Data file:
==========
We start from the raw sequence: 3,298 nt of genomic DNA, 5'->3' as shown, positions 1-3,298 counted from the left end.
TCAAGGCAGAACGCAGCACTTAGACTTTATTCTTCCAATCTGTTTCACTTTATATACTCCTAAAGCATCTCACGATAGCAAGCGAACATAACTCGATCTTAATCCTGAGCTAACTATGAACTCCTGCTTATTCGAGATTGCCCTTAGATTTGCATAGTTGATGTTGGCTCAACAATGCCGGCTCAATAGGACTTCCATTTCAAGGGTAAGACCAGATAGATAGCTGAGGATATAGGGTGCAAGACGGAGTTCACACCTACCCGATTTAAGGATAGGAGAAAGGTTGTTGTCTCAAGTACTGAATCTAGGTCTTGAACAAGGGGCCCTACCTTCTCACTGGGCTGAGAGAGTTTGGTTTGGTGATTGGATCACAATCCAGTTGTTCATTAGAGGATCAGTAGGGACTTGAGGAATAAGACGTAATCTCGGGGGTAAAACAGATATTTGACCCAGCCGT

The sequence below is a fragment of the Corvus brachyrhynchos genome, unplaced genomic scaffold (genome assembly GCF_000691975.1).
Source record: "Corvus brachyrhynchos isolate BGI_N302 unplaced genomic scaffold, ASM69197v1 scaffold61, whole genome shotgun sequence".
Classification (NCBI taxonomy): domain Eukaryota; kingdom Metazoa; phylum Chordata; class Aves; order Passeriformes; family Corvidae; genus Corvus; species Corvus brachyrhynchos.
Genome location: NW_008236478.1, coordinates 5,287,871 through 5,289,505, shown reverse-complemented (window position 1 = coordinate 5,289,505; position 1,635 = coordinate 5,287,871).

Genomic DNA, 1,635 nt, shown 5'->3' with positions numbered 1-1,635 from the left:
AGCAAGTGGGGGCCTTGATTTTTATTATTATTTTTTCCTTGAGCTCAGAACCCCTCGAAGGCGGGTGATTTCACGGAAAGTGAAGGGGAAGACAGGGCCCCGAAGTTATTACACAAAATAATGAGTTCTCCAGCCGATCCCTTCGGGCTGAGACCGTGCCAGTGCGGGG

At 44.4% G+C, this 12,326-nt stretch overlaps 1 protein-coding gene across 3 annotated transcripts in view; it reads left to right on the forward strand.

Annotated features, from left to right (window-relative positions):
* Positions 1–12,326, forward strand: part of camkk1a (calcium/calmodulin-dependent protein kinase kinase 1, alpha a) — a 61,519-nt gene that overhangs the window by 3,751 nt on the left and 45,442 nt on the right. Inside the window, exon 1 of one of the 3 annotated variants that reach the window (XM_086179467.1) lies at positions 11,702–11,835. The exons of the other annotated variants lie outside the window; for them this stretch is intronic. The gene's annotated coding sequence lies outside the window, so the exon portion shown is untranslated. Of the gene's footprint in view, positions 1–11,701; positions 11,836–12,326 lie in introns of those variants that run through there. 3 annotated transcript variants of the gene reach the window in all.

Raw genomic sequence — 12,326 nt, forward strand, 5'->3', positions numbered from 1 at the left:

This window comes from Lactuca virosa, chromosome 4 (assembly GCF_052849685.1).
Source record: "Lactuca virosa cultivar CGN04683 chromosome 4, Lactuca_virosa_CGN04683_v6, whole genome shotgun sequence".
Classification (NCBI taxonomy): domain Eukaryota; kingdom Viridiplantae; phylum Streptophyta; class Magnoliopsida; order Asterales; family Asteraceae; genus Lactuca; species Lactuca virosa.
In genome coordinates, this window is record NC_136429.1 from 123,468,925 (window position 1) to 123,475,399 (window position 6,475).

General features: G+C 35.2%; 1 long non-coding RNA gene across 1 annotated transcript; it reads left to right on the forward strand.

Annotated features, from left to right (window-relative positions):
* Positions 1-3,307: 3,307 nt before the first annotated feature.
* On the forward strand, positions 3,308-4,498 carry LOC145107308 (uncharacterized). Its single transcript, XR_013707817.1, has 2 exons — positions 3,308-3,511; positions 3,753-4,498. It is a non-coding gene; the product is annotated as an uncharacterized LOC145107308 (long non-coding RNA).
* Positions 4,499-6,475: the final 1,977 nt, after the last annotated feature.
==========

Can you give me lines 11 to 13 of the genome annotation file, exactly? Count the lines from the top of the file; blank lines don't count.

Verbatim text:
* Positions 1–12,326, forward strand: part of camkk1a (calcium/calmodulin-dependent protein kinase kinase 1, alpha a) — a 61,519-nt gene that overhangs the window by 3,751 nt on the left and 45,442 nt on the right. Inside the window, exon 1 of one of the 3 annotated variants that reach the window (XM_086179467.1) lies at positions 11,702–11,835. The exons of the other annotated variants lie outside the window; for them this stretch is intronic. The gene's annotated coding sequence lies outside the window, so the exon portion shown is untranslated. Of the gene's footprint in view, positions 1–11,701; positions 11,836–12,326 lie in introns of those variants that run through there. 3 annotated transcript variants of the gene reach the window in all.

Raw genomic sequence — 12,326 nt, forward strand, 5'->3', positions numbered from 1 at the left:

This window comes from Lactuca virosa, chromosome 4 (assembly GCF_052849685.1).